people are asking -- people keep acting like this bluefin-21 thing is a big deal. you simply throw it in the water and dive down here and let it go riding around and it maps the bottom. that is simply not the case. what this thing is trying to accomplish is very difficult and really right at the limits of its performance when you get to the deeper parts of the ocean. let me talk a little bit about this. there's so much we don't know about it. one of the big issues out there is terrain. right now, this area is as far into us as the dark side of the moon, maybe more so. maybe it's nice and smooth down there even with a slope or maybe it's more like the grand canyon or the rocky mountains or something like that. they simply don't know. it's an unchartered area. they know that it's bitterly cold, not freezing but close to. they know that it's completely dark and they know there are many things that can get in the way of riding around and getting smooth pictures down there. one of those things is pressure.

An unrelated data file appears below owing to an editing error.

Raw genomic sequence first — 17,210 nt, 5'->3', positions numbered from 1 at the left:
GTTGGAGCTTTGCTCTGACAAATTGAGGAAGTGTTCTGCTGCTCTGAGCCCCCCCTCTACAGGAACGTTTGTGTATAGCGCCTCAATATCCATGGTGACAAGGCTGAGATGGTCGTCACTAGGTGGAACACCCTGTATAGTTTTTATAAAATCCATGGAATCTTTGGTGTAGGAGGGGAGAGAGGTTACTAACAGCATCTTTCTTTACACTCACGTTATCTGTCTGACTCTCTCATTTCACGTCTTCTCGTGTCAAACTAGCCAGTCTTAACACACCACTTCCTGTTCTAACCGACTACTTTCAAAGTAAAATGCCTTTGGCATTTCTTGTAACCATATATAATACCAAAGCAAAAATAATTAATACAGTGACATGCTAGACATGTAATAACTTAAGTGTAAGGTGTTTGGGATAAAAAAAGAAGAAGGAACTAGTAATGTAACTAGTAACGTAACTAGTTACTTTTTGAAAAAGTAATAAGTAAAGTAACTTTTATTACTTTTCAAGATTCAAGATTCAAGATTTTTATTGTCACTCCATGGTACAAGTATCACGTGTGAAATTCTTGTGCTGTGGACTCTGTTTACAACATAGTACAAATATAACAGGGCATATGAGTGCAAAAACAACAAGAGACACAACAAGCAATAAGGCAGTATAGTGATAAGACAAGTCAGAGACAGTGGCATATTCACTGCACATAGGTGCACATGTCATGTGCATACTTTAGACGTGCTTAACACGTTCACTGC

the pressure at this level is really quite extraordinary. think about it, if you're down ten feet, it's 19 pounds per square inch. that's not much. you swim down there at the beach. you can feel that. but when you go down two miles, look how that pressure builds, more than 4700 pounds per square inch. if you go down three miles, then you're getting to a level of pressure that would be the same if you took an african elephant and had it stand with all of its weight on just your big toe and had all of the pressure around you. that's what makes the deployment of the bluefin much, much, much more complicated than we imagine from afar. >> tom, let's talk about what is at the bottom there, the silt. one of the things that silt is made out of is space debris. >> yeah. it's made out of a lot of things and silt is a genuine problem or it can be. again, we don't know how much of it is there. we know that it can be made out